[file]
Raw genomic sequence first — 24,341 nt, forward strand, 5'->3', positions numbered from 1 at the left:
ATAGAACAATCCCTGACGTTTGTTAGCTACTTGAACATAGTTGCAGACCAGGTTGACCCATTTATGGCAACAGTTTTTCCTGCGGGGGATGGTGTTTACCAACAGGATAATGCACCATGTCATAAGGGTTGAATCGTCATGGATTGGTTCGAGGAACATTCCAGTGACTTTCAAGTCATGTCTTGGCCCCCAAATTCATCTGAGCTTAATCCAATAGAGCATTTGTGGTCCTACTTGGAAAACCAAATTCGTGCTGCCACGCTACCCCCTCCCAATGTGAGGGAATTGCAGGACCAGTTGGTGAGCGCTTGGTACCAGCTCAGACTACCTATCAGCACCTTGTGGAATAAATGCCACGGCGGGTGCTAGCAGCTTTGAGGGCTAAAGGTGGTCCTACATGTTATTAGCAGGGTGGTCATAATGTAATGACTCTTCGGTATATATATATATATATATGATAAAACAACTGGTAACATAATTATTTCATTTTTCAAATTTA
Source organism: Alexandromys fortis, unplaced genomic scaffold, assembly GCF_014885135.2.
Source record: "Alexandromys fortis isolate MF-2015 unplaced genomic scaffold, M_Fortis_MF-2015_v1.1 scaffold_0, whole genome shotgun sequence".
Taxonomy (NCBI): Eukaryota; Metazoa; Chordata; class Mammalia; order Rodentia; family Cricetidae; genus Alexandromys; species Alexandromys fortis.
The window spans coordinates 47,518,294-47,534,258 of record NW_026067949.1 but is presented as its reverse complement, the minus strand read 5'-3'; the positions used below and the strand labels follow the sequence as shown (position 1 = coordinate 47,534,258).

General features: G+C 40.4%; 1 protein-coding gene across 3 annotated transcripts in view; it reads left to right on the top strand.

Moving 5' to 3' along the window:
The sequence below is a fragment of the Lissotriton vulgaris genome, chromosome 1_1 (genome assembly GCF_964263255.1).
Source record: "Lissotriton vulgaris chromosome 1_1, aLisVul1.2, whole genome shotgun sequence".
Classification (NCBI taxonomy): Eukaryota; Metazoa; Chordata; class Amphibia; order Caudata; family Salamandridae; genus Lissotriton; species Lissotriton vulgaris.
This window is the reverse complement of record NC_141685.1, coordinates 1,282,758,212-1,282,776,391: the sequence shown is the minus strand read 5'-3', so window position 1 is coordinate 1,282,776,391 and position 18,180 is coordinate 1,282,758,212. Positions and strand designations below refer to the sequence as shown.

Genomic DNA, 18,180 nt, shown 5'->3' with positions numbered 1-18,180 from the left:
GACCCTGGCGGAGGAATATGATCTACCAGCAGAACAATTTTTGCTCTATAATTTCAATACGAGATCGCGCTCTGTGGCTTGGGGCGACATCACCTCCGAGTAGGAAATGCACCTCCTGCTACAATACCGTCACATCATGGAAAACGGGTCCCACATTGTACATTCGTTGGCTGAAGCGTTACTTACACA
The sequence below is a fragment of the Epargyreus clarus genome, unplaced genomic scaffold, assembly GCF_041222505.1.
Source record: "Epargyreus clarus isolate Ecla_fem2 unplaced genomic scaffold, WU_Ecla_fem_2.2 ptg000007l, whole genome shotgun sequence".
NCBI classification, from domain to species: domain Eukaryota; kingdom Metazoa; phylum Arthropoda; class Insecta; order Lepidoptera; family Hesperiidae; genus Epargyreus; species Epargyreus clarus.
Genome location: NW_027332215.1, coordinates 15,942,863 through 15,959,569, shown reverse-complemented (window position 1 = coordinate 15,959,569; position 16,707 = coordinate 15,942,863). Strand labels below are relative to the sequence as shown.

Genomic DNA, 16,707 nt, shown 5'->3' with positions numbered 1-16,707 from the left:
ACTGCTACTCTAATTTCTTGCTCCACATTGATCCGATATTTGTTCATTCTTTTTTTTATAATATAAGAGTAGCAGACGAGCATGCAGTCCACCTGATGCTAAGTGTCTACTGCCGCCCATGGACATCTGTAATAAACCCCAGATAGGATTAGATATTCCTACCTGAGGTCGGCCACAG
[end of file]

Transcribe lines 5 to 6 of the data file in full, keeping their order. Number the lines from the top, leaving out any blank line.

Taxonomy (NCBI): Eukaryota; Metazoa; Chordata; class Mammalia; order Rodentia; family Cricetidae; genus Alexandromys; species Alexandromys fortis.
The window spans coordinates 47,518,294-47,534,258 of record NW_026067949.1 but is presented as its reverse complement, the minus strand read 5'-3'; the positions used below and the strand labels follow the sequence as shown (position 1 = coordinate 47,534,258).